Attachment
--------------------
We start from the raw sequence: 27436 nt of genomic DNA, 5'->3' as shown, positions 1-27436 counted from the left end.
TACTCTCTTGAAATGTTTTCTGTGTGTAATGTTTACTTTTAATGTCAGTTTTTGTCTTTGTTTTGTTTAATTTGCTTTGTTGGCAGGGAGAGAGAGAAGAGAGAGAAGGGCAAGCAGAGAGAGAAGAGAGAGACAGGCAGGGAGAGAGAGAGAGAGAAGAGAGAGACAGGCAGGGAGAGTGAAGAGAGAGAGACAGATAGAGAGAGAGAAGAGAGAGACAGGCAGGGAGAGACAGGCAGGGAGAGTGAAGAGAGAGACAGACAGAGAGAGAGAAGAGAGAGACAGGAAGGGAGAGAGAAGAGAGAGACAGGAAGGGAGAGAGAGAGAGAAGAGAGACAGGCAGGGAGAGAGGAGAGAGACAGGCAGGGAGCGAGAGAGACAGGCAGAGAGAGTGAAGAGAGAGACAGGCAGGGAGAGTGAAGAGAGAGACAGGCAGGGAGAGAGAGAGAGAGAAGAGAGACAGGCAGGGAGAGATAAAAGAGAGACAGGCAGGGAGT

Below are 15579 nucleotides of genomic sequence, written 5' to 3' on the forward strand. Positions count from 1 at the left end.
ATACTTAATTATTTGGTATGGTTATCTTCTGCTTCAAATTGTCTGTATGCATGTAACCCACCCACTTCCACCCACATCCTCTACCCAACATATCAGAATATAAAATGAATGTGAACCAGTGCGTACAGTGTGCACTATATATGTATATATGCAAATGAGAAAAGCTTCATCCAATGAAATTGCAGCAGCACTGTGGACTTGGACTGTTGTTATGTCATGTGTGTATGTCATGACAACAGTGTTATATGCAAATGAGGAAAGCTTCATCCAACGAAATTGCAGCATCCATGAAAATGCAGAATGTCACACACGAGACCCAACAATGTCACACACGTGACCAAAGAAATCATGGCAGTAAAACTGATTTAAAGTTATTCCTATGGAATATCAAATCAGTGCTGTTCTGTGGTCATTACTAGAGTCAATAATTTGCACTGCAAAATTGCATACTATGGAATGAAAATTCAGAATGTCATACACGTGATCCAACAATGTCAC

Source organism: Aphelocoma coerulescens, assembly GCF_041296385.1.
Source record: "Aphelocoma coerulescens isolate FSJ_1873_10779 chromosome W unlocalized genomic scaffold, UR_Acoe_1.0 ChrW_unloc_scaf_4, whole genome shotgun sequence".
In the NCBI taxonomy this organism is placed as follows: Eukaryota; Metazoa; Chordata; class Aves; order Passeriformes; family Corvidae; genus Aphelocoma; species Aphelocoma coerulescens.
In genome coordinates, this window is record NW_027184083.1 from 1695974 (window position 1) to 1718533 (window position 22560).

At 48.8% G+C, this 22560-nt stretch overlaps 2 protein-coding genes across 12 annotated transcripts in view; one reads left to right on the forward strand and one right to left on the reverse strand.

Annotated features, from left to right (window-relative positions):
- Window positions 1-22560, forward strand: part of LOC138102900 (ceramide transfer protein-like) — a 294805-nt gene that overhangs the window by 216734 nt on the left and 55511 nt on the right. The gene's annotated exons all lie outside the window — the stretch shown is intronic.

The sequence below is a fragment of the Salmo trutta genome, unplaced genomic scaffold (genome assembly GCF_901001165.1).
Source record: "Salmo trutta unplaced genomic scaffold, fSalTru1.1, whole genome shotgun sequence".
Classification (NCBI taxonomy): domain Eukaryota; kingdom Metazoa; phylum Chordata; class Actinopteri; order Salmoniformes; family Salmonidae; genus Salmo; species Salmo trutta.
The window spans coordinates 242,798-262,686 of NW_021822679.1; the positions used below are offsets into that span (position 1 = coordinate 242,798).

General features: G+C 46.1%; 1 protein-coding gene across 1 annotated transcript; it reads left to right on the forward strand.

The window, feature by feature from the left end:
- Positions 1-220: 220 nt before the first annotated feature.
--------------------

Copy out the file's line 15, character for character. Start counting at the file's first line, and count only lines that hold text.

The window spans coordinates 242,798-262,686 of NW_021822679.1; the positions used below are offsets into that span (position 1 = coordinate 242,798).